What shoes are you wearing on your walk with Christ? Will they hold out? Will they break? How will they help you on your journey?

This is me…. blogging late at night with a cat on my shoulder. I thought you’d like to see.

Claireblogging

Yep. This is me. I don’t know if you can really see my kitten very well, but I assure you she’s adorable.

Goodnight!

I always wanted to be a superhero

I am currently reading:

The Cow by Ariana Reines

and

Bringing it to the Table: On Farming and Food by Wendell Berry

and this is what I think about them both:

Wendell Berry is not writing about women in the same way Ariana Reines is. He is however, writing about cows (to some extent) and about everyday things like food that we do not think about. Reines does this too. She writes about the things in life we take for granted, or even abuse, like women, like cows…. In a way both of them (Berry and Reines) are calling us all to take a closer look at the world around us. People come from mothers, women house living breathing things, hamburgers come from a cow with eyes and a face that feels and thinks. As consumers and people with mothers, we all need to recognize the orient of everyday commodities and food or care. We do not often stop to see what we are doing…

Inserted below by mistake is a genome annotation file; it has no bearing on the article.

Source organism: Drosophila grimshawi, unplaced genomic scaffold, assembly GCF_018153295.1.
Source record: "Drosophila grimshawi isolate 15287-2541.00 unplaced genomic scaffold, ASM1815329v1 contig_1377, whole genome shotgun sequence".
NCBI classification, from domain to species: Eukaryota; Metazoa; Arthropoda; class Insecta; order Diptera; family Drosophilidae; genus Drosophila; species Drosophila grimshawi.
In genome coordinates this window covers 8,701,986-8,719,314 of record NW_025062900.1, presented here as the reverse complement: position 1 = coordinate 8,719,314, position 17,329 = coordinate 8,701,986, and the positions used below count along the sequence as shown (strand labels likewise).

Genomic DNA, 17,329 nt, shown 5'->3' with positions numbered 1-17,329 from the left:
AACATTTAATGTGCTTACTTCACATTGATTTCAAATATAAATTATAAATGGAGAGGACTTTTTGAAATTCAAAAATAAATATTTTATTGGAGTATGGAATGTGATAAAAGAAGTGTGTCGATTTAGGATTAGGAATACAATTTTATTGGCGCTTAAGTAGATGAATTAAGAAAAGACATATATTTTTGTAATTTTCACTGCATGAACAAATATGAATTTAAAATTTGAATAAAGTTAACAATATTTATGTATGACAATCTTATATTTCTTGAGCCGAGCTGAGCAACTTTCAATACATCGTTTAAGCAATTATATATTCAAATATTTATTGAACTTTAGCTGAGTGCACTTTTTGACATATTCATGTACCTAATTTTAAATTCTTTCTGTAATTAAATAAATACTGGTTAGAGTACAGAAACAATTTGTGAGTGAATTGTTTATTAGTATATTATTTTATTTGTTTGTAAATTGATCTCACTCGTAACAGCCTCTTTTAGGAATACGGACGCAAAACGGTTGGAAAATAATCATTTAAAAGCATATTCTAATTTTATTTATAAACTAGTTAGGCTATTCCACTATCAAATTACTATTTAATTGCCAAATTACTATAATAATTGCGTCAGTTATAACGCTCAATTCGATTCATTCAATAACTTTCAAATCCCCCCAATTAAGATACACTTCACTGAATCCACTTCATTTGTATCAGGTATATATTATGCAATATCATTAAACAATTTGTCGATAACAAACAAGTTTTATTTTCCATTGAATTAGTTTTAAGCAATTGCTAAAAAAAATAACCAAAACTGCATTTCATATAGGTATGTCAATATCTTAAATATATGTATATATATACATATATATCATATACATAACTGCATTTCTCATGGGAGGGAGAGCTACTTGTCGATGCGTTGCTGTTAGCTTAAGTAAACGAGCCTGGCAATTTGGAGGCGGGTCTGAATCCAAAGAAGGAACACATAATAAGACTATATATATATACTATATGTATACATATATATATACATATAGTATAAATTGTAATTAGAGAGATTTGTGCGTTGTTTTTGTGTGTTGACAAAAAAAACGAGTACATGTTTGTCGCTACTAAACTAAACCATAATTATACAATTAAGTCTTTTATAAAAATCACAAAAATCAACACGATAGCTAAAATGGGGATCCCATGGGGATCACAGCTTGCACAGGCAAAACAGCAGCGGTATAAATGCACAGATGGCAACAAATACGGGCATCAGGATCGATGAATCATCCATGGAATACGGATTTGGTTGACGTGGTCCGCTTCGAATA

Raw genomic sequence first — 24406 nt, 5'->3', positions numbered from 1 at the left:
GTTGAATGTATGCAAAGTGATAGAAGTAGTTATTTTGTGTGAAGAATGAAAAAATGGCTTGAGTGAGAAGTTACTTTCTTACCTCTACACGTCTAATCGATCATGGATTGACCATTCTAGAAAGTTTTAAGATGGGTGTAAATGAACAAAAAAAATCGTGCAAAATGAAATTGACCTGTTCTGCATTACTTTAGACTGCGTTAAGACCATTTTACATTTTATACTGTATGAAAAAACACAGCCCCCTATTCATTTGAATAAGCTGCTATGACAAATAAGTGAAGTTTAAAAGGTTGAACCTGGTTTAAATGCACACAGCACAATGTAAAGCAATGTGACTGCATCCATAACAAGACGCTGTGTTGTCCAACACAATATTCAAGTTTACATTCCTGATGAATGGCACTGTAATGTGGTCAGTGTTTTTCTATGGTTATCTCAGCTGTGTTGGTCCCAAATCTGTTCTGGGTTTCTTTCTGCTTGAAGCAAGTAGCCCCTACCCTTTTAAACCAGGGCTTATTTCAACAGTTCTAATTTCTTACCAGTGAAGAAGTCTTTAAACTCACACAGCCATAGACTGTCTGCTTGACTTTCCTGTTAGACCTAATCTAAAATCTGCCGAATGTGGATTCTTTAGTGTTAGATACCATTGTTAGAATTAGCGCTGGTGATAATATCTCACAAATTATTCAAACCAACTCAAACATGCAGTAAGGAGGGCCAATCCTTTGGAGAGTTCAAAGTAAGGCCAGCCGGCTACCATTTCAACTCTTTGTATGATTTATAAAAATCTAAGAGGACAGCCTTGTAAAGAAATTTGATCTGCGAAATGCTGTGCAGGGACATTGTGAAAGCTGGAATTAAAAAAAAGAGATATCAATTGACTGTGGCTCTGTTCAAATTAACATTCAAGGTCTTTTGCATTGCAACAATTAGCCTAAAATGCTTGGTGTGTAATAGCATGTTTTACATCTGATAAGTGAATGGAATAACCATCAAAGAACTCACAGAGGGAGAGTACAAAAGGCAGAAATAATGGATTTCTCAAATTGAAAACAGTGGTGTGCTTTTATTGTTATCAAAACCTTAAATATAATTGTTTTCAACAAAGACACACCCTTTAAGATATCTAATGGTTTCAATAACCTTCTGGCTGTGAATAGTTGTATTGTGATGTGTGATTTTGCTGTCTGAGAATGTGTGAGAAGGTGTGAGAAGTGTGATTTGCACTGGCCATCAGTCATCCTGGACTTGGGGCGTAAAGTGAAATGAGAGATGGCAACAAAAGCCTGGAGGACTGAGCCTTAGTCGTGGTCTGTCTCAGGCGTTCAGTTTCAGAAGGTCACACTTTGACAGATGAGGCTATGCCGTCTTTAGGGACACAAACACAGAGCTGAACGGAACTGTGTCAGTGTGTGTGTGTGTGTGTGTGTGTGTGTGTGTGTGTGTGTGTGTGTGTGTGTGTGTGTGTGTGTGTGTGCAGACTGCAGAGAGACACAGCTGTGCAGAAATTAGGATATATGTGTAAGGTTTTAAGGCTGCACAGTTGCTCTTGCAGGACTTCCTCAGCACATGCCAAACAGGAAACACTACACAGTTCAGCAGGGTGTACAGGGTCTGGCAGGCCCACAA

Wendell Berry does write about women sometimes.
“In his gaze she feels herself to be not just physically but historically a woman, one among generations, bearing into mystery the dark seed. She feels herself completed by that as she could not be completed by the desire of a younger man( Berry, 231)”. This woman is a woman who serves. She is needed to help with walking, her arm linked through the man’s arm, as if to assume he was helping her along, but really to assist in his mobility. She is useful. This makes her feel like a woman far more than a man who desires her might make her feel. It is not explicit in telling the reader how she would feel if she were the object of desire, as Reines’s writing might do, but here she is a woman, feeling useful in her helping.

Reines writes about women in a much different fashion, but she addresses this feeling of “usefulness” as a thing which we have been trained to identify with and become. Because mothers have a “use” and women can be of “use”, we see ourselves as products rather than real people…”To be a blank upon which the hells project their sorrow and to forgive them, that means to be a mother (Reines, 38)”. Mothers have a function in our lives, and most of the time what they do is expected, yet not appreciated. Mothers sacrifice for us in the way they birth us into exitance and the way they raise us up from little babies into adults of some kind. And this is just something that occurs in life. Women are expected to do these things. Like on farms, women are expected to cook the food.